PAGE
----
An earlier post on Necessary Doctrine made some general statements about Henrican theology. I’d like to recap two points. First, the early date of clerical subscription was as early as 1536, followed by the Catechism in 1538. The intent of catechism, bible, and articles teaching together was a continuous feature of Settlement, beginning with Henry. Second, Henry’s theology, even in the mid-1530’s, was ‘reformed’ (Augustinian). The Henrican view of God’s grace began to theologically impact Worship, first, with respect to saints and, by Edward’s reign, vulgarities in the Mass. Henrican Catechisms and Articles were not merely ‘negative statements’ but were tied to matters of ceremony, each connected to the same doctrine of salvation. In this respect, Henrican theology offers a system of thinking, centered on the idea of ‘justification’. A high treatment of grace does not downplay sacrament but extols dependence on the very means instituted by Him.
Insufficiency of Man’s Will:
Anglicanism was careful not to depart from antique teaching. Henry, no less than Elizabethan Articles, refuted Calvin’s ‘irresistible grace’. Anglicanism indeed taught man might resist grace (article 16). That being said, it is also true by Anglican theology that man is not saved by ‘freewill alone’ (sola arbitrium). Man has an inability to turn to God unless working with grace. A preventing grace is thus required to free man’s will from original corruption, so man might then desire God’s generous help and benefit. The thirty-nine articles plainly say regarding this ”preventing’ grace:
The condition of man after the fall of Adam is such, that he cannot turn and prepare himself, by his own natural strength and good works, to faith and calling upon God. Wherefore we have no power to do good works pleasant and acceptable to God, without the grace of God by Christ preventing us that we may have a good will, and working with us when we have that good will. (Article 10)
Necessary Doctrine is of the same accord. While Henry defines freewill as “a certain power of will joined with reason whereby a reasonable creature, without constraint in things of reason, discerneth and willeth good and evil”. Freewill, here, is being being spoken in terms of its facticity. It remains a positive reality even if its power is diminished– like the existence of the sun on a cloudy day– and despite the Fall it remains active. Yet sin taints the working of Reason and Will, infecting both in such a way that these powers are in a decayed or injured state. Though not depraved by absolute degree (mankind may still render righteous civil works), the post-lapsarian situation of man has run upon the rock of Scylla, unable to approach the shore of the highest good, namely the true worship and joy of God (Rom. 1:20-23). Therefore, man’s guilt continues, his wickedness not forced from outside by an ‘evil divinty’ but springing from within his own heart which both commits sin and is the cause of sin. The 1543 Catechism says throughout:
“the high power of man’s reason and freedom of will were wounded and corrupted, and all men thereby brought into such blindness and infirmity, that they cannot eschew sin, except they be illumned and made free to espeical grace, that is to say, by a supernatural help and working of the Holy Ghost” (p. 360)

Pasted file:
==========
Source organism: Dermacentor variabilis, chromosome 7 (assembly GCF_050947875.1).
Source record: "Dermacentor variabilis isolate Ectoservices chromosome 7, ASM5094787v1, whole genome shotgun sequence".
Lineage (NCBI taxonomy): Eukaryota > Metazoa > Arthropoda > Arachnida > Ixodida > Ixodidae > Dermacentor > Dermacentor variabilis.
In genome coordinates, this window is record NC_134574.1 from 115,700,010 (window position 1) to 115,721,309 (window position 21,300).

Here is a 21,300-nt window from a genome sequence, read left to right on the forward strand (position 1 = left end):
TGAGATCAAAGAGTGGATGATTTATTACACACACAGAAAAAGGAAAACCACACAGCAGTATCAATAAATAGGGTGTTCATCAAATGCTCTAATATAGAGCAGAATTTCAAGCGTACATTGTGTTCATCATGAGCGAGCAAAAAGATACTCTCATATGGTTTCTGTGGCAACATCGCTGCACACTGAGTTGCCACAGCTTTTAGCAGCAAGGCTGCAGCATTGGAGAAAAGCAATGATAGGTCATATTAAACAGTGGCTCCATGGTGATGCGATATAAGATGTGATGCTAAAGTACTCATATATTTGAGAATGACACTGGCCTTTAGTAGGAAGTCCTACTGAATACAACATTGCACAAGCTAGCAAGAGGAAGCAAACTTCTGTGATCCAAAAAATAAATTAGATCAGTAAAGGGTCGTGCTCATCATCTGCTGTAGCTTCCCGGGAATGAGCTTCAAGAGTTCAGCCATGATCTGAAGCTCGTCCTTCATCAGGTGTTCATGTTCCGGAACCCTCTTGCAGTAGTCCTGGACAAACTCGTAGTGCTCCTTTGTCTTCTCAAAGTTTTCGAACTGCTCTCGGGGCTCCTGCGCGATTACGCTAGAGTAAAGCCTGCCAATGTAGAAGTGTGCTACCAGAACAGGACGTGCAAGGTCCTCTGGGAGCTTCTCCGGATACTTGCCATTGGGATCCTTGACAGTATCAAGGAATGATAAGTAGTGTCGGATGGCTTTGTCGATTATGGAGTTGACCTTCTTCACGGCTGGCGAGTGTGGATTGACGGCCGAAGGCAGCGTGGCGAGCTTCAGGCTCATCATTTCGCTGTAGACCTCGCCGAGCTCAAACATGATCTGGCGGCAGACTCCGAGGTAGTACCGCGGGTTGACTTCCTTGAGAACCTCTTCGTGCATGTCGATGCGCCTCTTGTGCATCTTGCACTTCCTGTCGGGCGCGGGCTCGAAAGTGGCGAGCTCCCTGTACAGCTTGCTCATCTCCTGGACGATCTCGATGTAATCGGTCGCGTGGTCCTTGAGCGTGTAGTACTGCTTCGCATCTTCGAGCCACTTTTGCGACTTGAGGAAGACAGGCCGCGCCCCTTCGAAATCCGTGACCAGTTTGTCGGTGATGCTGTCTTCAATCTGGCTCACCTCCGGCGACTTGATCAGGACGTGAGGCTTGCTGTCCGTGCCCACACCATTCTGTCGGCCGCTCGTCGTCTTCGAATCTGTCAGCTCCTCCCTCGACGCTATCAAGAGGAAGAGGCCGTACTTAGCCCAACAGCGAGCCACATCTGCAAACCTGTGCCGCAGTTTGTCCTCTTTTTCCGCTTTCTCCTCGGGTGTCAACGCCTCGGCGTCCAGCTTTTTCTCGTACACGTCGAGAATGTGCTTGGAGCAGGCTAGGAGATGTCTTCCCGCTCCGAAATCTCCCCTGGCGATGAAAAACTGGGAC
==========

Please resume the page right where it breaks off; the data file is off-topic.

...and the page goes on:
“…while a certain freedom of will in those things which do pertain to the desires and works of this present life, yet to perform spiritual and heavenly things, freewill of itself is insufficient” (p. 360)
“We conclude that freewill is in man after his fall; which thing whoso denieth is not a catholic man: but in spiritual desires and works to please God, it is so weak and feeble, that it cannot either begin or perform them, unless by the grace and help of God it prevented and helpen” (p. 361)
“…it followeth, that freewill, before it may will or think any godly thing, must be holpen by the grace of Christ, and by his Spirit be prevented and inspired, that it may be able thereto: and being so made able, may from thenceforth work together with grace” (p. 361)
Thus, a preventing grace not fully dependent upon man is necessary. It is that first justification/grace which inclines man to choose life contrary to sin whereupon both Reason and Will are renewed for the purposes of cooperation, not enemity, with God, “It is surely the grace of God only that first we be inspired and moved to any good thing: but to resist temptations, and to persist in goodness and go forward, it is both of the grace of God and of our freewill to endeavor” (p. 362).
The Henrican catechism suggests this first justification establishes a ‘Higher’ Reason, making a greater liberty possible. This explains the priority both Hooker and 18th century divines (like William Law) gives Reason. Upon preventing grace Reason finds new/higher power, giving deliberation greater clarity and light so men know solace and truth in what God offers, being inclined choice yet not overpowered. The increased power of Reason and Will is what is meant by this ‘assistance’. But, while preventing Grace is the first cause of justification, it remains man’s liberty to finally choose what has been better given/revealed. The 1543 Article of Justification says,